Therefore, political interventions should not ignore the possibilities of further innovation, avoiding the shackling of current technology through outdated legislation and practices. It is important to remain impartial towards the technology itself, and instead focus on principle-based rules that themselves are technology-neutral and thus relevant for longer. In addition, as technology continues to advance, there is a considerable advantages of self-regulation over legal interventions.
AI applications encompass so many aspects that AI itself has proved difficult to define. Because of the strong political will to make Europe more digitised and more competitive through the deployment of AI solutions and applications, it is important to divide its use according to different contexts and different users of services. For example, is the application destined to be for industrial production, for a platform for handling corporate customers, administration and finance or for providing customer service to consumers? Or is it public activity that provides a service or decision to citizens?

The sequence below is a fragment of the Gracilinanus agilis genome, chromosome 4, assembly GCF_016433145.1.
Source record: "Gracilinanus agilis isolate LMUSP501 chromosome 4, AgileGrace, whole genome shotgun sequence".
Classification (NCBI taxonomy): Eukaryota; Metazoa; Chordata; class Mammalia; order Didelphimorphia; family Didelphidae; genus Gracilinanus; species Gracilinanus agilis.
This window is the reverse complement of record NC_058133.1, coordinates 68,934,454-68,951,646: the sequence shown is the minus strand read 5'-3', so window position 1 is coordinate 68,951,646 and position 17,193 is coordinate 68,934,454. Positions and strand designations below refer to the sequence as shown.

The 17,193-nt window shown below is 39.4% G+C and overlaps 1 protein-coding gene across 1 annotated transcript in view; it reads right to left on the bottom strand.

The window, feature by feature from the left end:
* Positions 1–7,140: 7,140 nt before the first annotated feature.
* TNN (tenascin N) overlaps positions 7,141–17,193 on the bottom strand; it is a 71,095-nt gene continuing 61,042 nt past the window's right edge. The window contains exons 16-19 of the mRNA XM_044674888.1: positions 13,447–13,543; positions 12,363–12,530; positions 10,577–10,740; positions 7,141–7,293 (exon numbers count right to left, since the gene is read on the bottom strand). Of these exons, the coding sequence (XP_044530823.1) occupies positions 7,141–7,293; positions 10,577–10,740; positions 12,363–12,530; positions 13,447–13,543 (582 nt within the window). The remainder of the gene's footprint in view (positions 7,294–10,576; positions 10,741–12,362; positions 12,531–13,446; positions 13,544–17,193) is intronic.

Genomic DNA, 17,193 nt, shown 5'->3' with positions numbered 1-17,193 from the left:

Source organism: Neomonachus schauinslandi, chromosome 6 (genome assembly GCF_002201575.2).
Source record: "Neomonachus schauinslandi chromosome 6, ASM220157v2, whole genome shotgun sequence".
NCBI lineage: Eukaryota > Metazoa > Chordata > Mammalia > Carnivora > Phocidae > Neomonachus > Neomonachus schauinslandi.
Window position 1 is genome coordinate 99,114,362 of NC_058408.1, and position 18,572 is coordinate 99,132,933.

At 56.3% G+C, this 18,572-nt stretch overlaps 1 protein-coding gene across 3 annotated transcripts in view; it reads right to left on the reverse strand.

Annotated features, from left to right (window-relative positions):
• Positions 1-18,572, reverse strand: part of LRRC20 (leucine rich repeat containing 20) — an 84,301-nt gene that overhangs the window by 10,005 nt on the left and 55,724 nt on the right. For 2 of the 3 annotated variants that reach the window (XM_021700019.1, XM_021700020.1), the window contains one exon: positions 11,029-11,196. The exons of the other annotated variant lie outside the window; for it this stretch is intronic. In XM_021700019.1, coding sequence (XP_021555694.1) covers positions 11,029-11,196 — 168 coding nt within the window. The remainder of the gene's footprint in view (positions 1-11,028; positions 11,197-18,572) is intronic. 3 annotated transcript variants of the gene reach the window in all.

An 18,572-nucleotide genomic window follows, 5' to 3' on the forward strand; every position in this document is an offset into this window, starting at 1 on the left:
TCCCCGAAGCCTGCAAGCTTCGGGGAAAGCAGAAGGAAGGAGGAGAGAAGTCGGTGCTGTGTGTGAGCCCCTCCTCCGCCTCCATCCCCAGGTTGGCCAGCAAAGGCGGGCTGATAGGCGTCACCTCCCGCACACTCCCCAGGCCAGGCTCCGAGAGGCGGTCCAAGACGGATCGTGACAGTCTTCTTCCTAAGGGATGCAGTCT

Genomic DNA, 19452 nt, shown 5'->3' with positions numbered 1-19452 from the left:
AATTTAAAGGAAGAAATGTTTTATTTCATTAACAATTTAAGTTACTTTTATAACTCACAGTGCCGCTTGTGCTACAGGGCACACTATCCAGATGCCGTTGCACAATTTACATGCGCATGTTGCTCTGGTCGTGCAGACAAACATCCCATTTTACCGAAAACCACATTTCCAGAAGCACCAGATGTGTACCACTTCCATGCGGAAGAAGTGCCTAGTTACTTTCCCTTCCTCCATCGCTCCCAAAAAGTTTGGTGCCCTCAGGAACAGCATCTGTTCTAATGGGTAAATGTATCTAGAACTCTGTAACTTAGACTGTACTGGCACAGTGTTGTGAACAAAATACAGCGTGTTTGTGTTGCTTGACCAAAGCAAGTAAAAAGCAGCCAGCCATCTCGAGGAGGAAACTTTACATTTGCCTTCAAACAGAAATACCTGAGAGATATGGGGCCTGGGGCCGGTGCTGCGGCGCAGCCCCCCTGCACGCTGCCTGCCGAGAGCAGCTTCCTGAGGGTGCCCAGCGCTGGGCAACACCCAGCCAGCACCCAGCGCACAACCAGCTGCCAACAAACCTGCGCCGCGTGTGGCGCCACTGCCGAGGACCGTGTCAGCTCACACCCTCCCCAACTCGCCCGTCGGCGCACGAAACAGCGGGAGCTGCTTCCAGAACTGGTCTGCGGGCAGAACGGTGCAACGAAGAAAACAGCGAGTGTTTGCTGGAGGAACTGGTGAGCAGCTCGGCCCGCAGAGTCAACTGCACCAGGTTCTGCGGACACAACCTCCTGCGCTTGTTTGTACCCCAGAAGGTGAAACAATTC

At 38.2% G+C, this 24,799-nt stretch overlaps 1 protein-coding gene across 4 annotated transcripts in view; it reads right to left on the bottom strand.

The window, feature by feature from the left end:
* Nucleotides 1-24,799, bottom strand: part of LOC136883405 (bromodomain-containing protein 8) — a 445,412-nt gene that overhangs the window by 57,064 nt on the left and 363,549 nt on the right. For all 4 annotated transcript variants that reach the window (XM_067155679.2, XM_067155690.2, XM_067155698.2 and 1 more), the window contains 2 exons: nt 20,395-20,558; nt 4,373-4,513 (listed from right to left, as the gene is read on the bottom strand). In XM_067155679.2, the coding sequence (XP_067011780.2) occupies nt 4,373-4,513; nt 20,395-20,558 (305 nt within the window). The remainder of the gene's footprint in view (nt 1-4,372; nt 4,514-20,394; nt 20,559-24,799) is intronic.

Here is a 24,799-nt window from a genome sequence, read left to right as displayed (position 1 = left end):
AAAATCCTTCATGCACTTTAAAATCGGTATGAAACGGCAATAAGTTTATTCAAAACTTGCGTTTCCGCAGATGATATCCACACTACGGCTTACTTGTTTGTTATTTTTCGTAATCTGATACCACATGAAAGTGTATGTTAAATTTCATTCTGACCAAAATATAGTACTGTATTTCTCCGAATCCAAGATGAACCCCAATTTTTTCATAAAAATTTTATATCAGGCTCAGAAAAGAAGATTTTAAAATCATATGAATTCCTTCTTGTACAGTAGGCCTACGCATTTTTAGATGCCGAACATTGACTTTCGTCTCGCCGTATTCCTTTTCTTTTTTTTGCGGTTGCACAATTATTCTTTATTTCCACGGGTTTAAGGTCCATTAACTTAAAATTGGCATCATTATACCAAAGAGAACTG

The requirements related to AI use should therefore be clearly divided, depending on the context and users – is it the user industry, consumers or government? There are considerable differences between applications for streamlining production methods and those for administration, or for customising treatments or training. Creating a horizontal approach that addresses all industries will not strengthen competitiveness; rather, it will create new regulatory burdens, with all that it entails in terms of uncertainty, time and costs.